And to do this, Scottish Labour must be given room to be SCOTTISH Labour. We may have won the IndyRef, but Scottish politics has changed forever. For the next leader to address this dynamic, they need to be able to make decisions (1) for the whole party in Scotland – I’m looking at you MPs; and (2) without the fear of a UK Labour veto.
I don’t think this means we need an “Independent Labour Party”, but we do need to mimic the current state of devolution within it. Policy making is near-enough separate, but leadership are still a matter of the UK party. That’s why the Scottish General Secrety can be sacked without the Scottish Leader being told: the UK level still controls structures. This clearly can’t go on.
In that brief time Wendy Alexander was leader, she famously challenged Alex Salmond to “bring it on” and hold the referendum before 2011.  Slowly but surely, this stance drifted backwards, and I would not be surprised if it was a UK ‘suggestion’ to drift. If rumours about Bedroom-Tax related orders are true, it only confirms that we need to be trusted to make the right call for Scotland, even if it makes the UK-Wide party a bit more uncomfortable. Part of this, of course, is that the leader of Scottish Labour has to be – in practice and not just name – the leader of the WHOLE of Scottish Labour (again, looking at you MPs).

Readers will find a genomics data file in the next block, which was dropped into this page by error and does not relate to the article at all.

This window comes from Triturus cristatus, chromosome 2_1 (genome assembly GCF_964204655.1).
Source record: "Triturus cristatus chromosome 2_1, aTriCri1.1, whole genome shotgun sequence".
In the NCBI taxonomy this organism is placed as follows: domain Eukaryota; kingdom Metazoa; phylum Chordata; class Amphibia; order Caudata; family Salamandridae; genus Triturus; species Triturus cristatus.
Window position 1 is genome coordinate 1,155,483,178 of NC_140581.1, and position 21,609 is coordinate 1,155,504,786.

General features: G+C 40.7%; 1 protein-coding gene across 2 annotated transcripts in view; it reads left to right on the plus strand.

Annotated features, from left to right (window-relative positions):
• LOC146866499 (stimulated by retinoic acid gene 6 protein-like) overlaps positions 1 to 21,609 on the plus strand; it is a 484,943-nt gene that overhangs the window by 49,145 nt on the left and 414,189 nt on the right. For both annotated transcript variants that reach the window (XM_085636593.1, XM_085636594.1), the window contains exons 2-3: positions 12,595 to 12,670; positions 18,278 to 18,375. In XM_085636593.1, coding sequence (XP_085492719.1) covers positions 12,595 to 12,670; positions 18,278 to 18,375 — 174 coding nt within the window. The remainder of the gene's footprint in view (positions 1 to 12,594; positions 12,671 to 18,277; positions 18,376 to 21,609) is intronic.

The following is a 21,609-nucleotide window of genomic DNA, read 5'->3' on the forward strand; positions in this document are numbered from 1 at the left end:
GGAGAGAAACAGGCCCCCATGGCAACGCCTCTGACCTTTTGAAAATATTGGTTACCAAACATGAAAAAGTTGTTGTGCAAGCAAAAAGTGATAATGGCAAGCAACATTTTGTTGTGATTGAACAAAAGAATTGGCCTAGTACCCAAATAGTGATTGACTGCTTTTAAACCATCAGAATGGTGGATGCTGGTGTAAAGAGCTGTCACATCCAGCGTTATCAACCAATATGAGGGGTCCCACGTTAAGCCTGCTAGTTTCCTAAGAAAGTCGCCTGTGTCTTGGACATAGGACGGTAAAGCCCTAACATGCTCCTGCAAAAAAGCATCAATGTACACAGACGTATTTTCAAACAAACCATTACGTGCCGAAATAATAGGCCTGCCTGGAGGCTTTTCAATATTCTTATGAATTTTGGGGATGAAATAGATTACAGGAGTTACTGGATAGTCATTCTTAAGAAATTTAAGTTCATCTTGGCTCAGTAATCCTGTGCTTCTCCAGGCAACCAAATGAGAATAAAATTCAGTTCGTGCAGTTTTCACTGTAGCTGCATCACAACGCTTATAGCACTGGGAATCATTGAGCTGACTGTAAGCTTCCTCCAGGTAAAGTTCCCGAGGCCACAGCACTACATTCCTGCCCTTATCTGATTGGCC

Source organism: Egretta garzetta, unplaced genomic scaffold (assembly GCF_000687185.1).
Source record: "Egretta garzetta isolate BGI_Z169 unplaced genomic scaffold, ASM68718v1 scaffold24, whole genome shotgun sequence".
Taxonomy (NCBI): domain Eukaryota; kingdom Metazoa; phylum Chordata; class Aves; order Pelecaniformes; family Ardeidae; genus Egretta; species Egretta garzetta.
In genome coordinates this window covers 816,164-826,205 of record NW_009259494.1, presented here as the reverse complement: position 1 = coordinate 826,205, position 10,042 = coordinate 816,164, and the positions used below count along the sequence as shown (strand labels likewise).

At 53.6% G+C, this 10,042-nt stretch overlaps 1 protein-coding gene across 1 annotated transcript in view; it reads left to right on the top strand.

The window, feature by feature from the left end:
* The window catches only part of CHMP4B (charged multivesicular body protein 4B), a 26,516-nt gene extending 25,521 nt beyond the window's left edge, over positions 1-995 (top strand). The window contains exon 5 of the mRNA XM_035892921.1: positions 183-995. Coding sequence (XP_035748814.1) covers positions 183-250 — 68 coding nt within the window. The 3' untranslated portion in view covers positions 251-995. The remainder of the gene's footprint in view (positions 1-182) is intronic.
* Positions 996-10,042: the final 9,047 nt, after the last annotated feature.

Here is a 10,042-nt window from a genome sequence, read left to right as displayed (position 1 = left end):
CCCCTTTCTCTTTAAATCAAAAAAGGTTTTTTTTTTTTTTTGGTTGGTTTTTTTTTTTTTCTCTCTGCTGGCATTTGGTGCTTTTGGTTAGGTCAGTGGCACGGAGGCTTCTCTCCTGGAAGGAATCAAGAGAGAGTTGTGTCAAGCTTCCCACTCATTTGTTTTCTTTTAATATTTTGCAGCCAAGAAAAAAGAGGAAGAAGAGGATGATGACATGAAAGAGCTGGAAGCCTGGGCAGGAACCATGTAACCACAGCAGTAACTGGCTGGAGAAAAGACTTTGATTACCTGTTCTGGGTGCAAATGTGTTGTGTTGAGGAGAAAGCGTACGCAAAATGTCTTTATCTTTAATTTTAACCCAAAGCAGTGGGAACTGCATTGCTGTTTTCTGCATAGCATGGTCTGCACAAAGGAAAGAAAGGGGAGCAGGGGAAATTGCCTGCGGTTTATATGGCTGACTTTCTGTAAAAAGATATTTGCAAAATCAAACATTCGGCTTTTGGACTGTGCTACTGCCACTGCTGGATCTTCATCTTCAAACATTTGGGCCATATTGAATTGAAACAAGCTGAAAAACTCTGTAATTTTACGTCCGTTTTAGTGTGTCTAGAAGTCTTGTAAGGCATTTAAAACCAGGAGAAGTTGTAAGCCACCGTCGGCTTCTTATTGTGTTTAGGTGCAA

Lamont’s leadership of Scottish Labour was successful one. In a time where we didn’t have a constitutional argument in the way, I am sure that would have been electorally successful too. But alas, circumstances, and it seems ‘comrades’, conspired against a woman who is committed to improving the lives  of the people she represents. I hope our next leader, whoever it is, is just as committed to those people, and much more ready to shout from the rooftops and soapboxes that we are Scottish Labour.

This post also appears on Labour Hame, a grass-roots run and organised Scottish Labour site. With thanks to Andy Todd for letting me use his lovely ‘graph’ in the banner.

Other people who have commented on Johann’s resignation and replacement include:
Duncan Hothersall:- Three things
Ian Smart:- Desperate Days
 – Jackson Carlaw MSP:- Send for Murphy